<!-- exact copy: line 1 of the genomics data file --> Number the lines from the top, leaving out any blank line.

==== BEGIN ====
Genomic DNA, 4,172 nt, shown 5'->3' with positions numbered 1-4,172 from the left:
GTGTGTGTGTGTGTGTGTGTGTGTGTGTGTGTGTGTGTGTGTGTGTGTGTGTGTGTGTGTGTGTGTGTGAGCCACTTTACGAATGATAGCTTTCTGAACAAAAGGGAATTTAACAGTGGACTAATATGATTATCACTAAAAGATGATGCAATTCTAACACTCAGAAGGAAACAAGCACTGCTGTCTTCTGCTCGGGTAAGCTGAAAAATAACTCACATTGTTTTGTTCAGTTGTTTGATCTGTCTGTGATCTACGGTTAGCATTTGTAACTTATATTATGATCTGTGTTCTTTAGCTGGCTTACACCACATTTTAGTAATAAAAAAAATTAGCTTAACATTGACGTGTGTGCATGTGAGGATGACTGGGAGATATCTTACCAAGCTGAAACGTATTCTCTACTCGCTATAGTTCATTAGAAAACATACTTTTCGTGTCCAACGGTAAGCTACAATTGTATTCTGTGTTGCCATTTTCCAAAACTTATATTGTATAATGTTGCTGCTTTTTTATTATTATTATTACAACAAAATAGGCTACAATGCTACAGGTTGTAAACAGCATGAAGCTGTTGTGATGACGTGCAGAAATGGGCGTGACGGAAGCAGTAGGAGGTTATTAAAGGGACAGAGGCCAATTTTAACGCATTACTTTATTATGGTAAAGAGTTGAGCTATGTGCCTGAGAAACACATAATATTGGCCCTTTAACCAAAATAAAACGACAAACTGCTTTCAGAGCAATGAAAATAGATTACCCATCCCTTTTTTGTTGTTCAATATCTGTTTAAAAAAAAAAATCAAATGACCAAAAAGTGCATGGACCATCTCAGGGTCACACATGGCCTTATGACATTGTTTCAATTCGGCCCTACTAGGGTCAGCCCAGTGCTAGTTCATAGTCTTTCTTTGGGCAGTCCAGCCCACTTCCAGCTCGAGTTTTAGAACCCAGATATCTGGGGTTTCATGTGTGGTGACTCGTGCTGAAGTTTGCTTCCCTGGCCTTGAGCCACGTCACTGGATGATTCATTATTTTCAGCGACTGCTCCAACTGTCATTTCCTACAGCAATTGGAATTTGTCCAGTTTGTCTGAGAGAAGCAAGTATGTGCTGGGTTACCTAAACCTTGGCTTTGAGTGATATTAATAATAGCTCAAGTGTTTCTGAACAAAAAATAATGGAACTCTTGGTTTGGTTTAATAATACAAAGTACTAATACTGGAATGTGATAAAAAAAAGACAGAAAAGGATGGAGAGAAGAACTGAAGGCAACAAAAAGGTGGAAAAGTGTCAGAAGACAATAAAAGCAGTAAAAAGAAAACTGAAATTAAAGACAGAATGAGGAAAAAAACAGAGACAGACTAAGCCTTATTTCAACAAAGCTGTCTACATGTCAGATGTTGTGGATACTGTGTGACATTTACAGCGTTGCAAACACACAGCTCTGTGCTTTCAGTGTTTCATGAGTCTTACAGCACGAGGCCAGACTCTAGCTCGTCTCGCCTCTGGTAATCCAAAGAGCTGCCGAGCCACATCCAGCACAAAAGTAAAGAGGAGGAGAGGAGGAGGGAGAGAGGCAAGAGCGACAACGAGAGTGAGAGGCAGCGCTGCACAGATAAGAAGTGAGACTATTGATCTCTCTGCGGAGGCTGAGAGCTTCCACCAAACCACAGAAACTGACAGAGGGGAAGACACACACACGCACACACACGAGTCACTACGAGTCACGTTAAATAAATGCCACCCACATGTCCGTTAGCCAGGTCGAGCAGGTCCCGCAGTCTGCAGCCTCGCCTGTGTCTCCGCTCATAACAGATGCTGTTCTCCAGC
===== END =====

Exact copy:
Genomic DNA, 4,172 nt, shown 5'->3' with positions numbered 1-4,172 from the left: